The George Michael Video You May Not Remember

(Note:  This blog post underwent small revisions on January 11, March 22, and June 14, 2019.) I can’t believe it.  I spent a year researching George Michael’s work to write an essay, and missed this.  It isn’t his only advert, either, but it’s the one people respect as his better work. The commercial aired on the American Music Awards, broadcast in January 1989.  That was at about the time the popularity of the Faith album ran its course and GM was slowing the promotion of his music in the U.S., although he won two awards during the ceremony. This video promotes … Continue reading The George Michael Video You May Not Remember

Ethical Questions About Paid Links

A link to an article in The Guardian appears at the end of this post. Although the practice described in The Guardian article seems most common among online users with significant followings (which I don’t have), I would like to clarify the policy for All links on this blogsite are sourced “organically,” and they are shared because they have potential for entertaining or informing visitors.  The same policy applies to my personal and public social media accounts.  However, I’ll admit I don’t know whether any of the posts I’ve shared were brought to my attention through another site’s paid promotion. In a few … Continue reading Ethical Questions About Paid Links

Fine Advert, Fine Product

If you’ve traveled to the United Kingdom — or if you’ve just bought groceries in a well-stocked store — you probably know about the existence of PG Tips tea.  It’s considered one of the best, and many of the television commercials are great pieces of creative work. At the end of this post, there’s a link to one of the best commercials featuring the company’s sock monkey mascot, named Monkey. Judging by the packaging of the tea bags, I think this commercial may have been produced for the United States.  When Americans order PG Tips tea from retailers on the … Continue reading Fine Advert, Fine Product

Sugar-Coated Nostalgia

Even during the 1950s, at least one cereal manufacturer was adding sugar to raisins: Judging by the lack of graphic art on the box, a different commercial for the same brand (shown below) may have been produced earlier. It doesn’t mention sugar on the raisins. The U.S. English vernacular may have been different from the way it is now, too.  Seriously, someone who did creative work at an ad agency believed the American Public would buy cereal endorsed by Jake the Flake, and the agency’s client approved it.  If this commercial were produced now, we’d call the name of the … Continue reading Sugar-Coated Nostalgia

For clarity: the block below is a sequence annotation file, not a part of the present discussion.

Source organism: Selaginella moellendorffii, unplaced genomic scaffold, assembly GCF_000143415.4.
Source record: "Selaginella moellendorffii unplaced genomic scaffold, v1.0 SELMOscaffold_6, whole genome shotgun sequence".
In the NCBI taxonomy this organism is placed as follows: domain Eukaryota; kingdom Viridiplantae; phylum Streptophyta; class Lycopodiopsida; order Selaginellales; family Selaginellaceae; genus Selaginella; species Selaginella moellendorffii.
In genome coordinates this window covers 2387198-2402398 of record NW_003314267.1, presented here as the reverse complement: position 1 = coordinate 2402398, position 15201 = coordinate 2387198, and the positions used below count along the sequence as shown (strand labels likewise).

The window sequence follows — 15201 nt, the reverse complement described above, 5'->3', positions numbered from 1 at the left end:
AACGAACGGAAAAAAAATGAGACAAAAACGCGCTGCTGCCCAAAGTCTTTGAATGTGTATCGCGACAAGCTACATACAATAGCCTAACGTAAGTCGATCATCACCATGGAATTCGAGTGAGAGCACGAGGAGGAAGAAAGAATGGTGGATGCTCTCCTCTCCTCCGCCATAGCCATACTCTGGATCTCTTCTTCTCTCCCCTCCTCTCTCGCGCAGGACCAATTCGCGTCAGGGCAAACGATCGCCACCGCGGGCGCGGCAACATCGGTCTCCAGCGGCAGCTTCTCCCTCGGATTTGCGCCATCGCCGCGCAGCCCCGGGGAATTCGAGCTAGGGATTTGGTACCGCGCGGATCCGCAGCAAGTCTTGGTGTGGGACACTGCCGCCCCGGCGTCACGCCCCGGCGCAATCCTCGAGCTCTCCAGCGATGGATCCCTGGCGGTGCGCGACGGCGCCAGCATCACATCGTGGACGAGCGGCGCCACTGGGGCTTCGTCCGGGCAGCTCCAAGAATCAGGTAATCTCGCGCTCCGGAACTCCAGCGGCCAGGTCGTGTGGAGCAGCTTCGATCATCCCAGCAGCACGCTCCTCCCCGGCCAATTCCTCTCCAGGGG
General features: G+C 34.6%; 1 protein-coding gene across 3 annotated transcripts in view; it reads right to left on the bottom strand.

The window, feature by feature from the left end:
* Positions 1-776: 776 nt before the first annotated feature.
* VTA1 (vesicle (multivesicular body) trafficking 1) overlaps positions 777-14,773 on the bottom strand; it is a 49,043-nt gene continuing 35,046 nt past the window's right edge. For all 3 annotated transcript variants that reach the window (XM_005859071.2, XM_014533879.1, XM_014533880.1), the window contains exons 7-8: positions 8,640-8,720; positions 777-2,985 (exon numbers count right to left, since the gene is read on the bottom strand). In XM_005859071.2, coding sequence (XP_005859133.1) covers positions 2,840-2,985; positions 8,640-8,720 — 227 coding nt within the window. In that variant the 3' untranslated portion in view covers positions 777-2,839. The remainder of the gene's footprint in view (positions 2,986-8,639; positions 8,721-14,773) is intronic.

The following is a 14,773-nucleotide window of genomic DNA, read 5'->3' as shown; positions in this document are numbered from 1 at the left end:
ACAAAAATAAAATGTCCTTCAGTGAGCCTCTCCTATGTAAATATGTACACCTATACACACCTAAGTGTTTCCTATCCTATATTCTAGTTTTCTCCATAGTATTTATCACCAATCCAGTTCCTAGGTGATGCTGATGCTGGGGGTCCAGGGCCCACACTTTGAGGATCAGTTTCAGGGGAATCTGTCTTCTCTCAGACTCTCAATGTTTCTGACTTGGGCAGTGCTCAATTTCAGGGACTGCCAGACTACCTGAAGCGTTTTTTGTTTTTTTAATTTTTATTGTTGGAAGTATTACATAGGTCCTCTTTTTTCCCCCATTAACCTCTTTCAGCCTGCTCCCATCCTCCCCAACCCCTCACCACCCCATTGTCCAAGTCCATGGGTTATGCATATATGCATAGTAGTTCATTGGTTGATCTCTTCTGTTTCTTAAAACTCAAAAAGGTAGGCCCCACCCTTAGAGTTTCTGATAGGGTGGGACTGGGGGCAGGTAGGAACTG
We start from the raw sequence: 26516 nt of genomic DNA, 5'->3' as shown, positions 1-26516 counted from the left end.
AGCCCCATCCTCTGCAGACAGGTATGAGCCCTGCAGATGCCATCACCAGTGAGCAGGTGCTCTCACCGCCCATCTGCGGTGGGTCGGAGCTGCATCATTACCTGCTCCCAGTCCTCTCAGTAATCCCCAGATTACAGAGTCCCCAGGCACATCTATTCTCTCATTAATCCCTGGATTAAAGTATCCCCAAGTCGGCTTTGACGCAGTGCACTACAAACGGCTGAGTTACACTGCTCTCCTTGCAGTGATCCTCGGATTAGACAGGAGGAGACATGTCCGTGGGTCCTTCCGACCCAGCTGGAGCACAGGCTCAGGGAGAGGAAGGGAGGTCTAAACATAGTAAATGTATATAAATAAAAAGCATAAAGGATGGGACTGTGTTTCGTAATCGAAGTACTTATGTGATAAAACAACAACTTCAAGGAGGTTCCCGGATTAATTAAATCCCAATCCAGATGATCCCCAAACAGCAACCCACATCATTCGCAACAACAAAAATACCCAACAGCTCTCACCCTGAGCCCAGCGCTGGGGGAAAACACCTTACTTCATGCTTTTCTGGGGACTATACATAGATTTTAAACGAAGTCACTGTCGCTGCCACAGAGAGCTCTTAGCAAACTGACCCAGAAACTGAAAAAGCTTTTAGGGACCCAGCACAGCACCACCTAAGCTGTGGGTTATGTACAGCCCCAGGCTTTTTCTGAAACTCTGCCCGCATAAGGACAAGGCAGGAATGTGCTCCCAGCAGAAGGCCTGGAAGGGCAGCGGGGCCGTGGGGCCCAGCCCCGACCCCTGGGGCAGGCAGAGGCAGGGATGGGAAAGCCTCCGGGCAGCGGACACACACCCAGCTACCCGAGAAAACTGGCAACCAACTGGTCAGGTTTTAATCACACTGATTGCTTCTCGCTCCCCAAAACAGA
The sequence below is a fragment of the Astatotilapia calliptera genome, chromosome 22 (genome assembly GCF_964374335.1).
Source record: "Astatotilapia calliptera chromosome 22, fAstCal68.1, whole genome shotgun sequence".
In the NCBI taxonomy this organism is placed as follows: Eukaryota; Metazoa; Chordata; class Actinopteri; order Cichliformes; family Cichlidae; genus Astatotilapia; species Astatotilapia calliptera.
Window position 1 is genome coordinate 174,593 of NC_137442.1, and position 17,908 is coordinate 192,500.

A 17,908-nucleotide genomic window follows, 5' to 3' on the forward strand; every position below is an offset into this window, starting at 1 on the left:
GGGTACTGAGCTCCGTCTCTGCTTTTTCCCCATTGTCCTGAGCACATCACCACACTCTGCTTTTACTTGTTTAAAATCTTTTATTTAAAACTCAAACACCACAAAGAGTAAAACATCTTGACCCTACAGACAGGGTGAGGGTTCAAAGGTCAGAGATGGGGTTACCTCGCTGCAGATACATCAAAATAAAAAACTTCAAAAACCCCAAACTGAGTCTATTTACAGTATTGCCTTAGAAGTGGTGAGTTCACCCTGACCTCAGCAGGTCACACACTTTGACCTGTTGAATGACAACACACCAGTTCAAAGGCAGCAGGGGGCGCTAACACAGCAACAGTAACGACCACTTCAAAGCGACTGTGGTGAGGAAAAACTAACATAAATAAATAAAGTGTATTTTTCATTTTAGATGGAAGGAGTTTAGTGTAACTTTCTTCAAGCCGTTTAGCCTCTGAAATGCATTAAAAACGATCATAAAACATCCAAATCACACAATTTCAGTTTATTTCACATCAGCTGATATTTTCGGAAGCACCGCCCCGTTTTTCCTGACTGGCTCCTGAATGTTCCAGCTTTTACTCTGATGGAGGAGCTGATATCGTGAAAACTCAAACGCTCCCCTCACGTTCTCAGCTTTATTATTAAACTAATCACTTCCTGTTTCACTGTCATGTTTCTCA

The Brutal, Dubious Glamour Of Bloomingdale’s

Rape is not funny, and it isn’t sophisticated social behavior.  We’re reminded of that all the time, thanks to caring, honest — and justifiably angry — people who want to avert tragedies. Still, some people don’t get it.  Now it’s evident that an entire group of individuals in a print advertisement’s chain of command let this basic wisdom slip past them, and Bloomingdale’s management is apologizing. Apologies aren’t worthless, but if the persons involved had actual respect for women — and men — there’d be no offensive ad requiring an apology in the first place. I’ve seen only a small … Continue reading The Brutal, Dubious Glamour Of Bloomingdale’s

When We Think We’re Reading A News Article, But Really It’s Advertising

Please click the link below to read the first item on the Columbia Journalism Review post.  It’s especially important if you’ve never heard the word “native” used to describe something on a news site. For the owners of media outlets, often the real issue is generating enough ad revenue to stay in business.  Newspapers and magazines are losing money, and even the more ethical publishers are getting desperate. It’s discouraging when people fail to question what they read, see or hear.  Most young people aren’t taught to engage their critical thinking skills, and that laziness can stay with them for … Continue reading When We Think We’re Reading A News Article, But Really It’s Advertising

The San Francisco Treat? Whatever.

I confess.  I believed this commercial jingle for years. You can’t imagine how much better I feel after admitting that.  The weight of the world has been lifted from my shoulders. Actually, during my entire childhood and adolescence, I heard adults claim Rice-A-Roni was no more popular in San Francisco than anyplace else.  I called bullshit on them.  Every one of them.  I had graphs, pie charts, statistics, gossip column clippings and cable car advertising to prove them wrong. I don’t recall when I was forced out of my denial state and considered the possibility that the San Francisco Municipal … Continue reading The San Francisco Treat? Whatever.